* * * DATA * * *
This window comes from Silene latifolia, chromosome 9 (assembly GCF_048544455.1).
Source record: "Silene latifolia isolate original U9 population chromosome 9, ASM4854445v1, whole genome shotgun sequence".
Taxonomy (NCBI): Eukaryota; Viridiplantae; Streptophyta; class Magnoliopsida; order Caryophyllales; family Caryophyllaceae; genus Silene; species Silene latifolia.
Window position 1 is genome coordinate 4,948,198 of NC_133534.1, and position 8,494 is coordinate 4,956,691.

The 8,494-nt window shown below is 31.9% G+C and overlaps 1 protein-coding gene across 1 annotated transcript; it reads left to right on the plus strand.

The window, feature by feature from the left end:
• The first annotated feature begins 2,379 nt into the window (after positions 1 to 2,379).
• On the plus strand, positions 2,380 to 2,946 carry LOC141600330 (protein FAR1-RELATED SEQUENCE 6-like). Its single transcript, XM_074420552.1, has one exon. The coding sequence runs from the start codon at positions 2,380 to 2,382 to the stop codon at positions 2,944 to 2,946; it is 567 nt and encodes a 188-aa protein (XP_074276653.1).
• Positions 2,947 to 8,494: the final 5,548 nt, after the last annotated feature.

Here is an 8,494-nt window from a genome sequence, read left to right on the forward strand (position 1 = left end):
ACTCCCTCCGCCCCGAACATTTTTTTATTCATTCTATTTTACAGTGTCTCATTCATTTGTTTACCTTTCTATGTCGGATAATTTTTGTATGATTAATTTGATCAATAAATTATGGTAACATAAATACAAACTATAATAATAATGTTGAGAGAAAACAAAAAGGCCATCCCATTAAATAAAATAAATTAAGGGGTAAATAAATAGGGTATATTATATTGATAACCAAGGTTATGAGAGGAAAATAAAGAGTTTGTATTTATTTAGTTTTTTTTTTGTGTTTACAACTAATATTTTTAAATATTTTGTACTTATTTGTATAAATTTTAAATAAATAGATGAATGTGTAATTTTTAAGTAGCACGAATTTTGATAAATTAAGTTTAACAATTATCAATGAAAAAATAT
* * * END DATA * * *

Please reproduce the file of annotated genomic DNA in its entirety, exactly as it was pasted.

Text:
This window comes from Silene latifolia, chromosome 9 (assembly GCF_048544455.1).
Source record: "Silene latifolia isolate original U9 population chromosome 9, ASM4854445v1, whole genome shotgun sequence".
Taxonomy (NCBI): Eukaryota; Viridiplantae; Streptophyta; class Magnoliopsida; order Caryophyllales; family Caryophyllaceae; genus Silene; species Silene latifolia.
Window position 1 is genome coordinate 4,948,198 of NC_133534.1, and position 8,494 is coordinate 4,956,691.

The 8,494-nt window shown below is 31.9% G+C and overlaps 1 protein-coding gene across 1 annotated transcript; it reads left to right on the plus strand.

The window, feature by feature from the left end:
• The first annotated feature begins 2,379 nt into the window (after positions 1 to 2,379).
• On the plus strand, positions 2,380 to 2,946 carry LOC141600330 (protein FAR1-RELATED SEQUENCE 6-like). Its single transcript, XM_074420552.1, has one exon. The coding sequence runs from the start codon at positions 2,380 to 2,382 to the stop codon at positions 2,944 to 2,946; it is 567 nt and encodes a 188-aa protein (XP_074276653.1).
• Positions 2,947 to 8,494: the final 5,548 nt, after the last annotated feature.

Here is an 8,494-nt window from a genome sequence, read left to right on the forward strand (position 1 = left end):
ACTCCCTCCGCCCCGAACATTTTTTTATTCATTCTATTTTACAGTGTCTCATTCATTTGTTTACCTTTCTATGTCGGATAATTTTTGTATGATTAATTTGATCAATAAATTATGGTAACATAAATACAAACTATAATAATAATGTTGAGAGAAAACAAAAAGGCCATCCCATTAAATAAAATAAATTAAGGGGTAAATAAATAGGGTATATTATATTGATAACCAAGGTTATGAGAGGAAAATAAAGAGTTTGTATTTATTTAGTTTTTTTTTTGTGTTTACAACTAATATTTTTAAATATTTTGTACTTATTTGTATAAATTTTAAATAAATAGATGAATGTGTAATTTTTAAGTAGCACGAATTTTGATAAATTAAGTTTAACAATTATCAATGAAAAAATAT